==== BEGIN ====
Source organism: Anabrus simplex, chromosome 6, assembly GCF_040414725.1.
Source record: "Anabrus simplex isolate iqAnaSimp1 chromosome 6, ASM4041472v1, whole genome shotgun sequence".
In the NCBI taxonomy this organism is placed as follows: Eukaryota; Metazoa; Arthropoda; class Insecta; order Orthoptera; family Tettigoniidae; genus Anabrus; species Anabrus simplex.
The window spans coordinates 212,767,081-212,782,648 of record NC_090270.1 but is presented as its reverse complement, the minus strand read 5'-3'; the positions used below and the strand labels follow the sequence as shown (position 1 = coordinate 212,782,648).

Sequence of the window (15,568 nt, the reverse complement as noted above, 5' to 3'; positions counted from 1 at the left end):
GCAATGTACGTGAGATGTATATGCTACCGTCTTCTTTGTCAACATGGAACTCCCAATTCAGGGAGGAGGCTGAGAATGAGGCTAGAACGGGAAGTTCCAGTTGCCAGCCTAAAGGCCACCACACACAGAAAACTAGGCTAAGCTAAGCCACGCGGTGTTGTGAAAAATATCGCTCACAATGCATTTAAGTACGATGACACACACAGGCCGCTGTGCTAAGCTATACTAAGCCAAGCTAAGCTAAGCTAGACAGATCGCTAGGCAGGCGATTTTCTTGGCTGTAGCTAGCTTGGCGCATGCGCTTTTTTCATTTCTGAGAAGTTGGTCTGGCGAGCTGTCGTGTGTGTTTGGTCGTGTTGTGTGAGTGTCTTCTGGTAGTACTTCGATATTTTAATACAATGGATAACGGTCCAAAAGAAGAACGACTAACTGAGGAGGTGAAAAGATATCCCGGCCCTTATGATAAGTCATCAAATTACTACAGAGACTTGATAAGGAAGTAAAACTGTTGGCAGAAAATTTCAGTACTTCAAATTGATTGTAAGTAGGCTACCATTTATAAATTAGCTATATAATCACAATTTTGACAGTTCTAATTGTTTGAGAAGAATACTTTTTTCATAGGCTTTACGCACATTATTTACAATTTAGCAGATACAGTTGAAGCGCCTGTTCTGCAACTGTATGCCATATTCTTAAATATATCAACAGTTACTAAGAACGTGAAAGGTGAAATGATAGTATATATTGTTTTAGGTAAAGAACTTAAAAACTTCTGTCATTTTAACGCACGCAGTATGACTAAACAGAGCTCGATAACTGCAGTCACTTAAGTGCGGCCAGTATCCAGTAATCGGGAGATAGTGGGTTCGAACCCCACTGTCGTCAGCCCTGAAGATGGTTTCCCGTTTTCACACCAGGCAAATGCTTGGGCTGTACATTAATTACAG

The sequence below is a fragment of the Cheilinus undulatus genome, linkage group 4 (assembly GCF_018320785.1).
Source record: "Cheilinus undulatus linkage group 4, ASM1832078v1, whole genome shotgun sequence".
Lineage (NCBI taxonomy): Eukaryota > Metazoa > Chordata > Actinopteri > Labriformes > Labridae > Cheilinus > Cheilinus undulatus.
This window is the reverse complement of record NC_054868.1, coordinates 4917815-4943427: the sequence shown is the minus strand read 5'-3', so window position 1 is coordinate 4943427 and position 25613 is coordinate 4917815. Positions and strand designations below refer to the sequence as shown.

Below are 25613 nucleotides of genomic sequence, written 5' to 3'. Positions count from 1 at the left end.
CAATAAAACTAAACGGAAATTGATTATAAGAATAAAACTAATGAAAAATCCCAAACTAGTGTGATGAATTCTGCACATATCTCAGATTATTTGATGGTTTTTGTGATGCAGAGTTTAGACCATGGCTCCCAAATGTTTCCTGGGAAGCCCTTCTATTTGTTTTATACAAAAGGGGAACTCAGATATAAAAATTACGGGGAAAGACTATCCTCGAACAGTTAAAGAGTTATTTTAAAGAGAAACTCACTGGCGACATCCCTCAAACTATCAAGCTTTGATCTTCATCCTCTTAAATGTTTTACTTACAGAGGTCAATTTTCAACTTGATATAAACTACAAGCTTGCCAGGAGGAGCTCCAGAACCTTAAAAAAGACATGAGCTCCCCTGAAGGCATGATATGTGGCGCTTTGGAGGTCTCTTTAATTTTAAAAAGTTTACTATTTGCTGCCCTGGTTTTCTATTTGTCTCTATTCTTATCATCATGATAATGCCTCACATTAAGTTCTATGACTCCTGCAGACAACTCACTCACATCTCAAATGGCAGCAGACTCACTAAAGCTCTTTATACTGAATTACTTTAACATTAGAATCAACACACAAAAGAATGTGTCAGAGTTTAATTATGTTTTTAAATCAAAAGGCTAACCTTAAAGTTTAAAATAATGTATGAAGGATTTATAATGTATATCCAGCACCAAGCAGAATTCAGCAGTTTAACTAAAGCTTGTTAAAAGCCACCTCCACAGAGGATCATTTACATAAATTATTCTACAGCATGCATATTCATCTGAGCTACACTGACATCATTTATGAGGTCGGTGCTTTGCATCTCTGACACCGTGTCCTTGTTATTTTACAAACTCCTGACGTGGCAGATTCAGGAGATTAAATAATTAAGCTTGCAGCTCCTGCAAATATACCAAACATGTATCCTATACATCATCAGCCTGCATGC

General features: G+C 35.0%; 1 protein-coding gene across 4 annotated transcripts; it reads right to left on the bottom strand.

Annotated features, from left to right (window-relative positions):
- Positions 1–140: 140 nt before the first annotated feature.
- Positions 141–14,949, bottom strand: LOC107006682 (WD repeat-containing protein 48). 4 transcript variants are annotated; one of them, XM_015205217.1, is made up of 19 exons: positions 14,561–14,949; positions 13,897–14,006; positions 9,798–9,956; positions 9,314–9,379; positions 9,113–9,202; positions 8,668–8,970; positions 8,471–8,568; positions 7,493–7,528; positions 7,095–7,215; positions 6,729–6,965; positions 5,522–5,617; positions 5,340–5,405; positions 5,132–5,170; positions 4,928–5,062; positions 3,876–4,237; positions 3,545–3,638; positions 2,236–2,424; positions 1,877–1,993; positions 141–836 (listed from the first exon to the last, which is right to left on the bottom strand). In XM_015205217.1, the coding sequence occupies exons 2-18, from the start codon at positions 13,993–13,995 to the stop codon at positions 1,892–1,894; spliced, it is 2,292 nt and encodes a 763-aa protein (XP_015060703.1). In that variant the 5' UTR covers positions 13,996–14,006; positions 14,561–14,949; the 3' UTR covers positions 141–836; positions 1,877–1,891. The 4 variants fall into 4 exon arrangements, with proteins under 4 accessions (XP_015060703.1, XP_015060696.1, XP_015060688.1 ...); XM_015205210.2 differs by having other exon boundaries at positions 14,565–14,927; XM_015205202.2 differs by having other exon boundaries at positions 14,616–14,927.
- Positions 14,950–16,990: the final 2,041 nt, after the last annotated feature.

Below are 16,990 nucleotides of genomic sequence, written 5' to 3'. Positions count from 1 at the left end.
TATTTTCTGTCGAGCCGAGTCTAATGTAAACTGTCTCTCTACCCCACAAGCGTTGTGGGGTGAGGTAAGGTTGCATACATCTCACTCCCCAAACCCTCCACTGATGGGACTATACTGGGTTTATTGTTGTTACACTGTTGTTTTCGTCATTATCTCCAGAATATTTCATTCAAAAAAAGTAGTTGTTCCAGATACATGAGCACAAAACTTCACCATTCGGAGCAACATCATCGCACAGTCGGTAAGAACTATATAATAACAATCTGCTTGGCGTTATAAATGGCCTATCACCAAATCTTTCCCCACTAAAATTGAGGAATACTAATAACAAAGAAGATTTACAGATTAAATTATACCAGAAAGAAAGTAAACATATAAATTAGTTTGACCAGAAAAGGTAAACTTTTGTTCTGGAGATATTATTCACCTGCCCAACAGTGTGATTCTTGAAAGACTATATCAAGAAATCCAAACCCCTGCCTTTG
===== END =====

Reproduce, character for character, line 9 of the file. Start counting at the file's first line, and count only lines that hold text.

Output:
Lineage (NCBI taxonomy): Eukaryota > Metazoa > Chordata > Actinopteri > Labriformes > Labridae > Cheilinus > Cheilinus undulatus.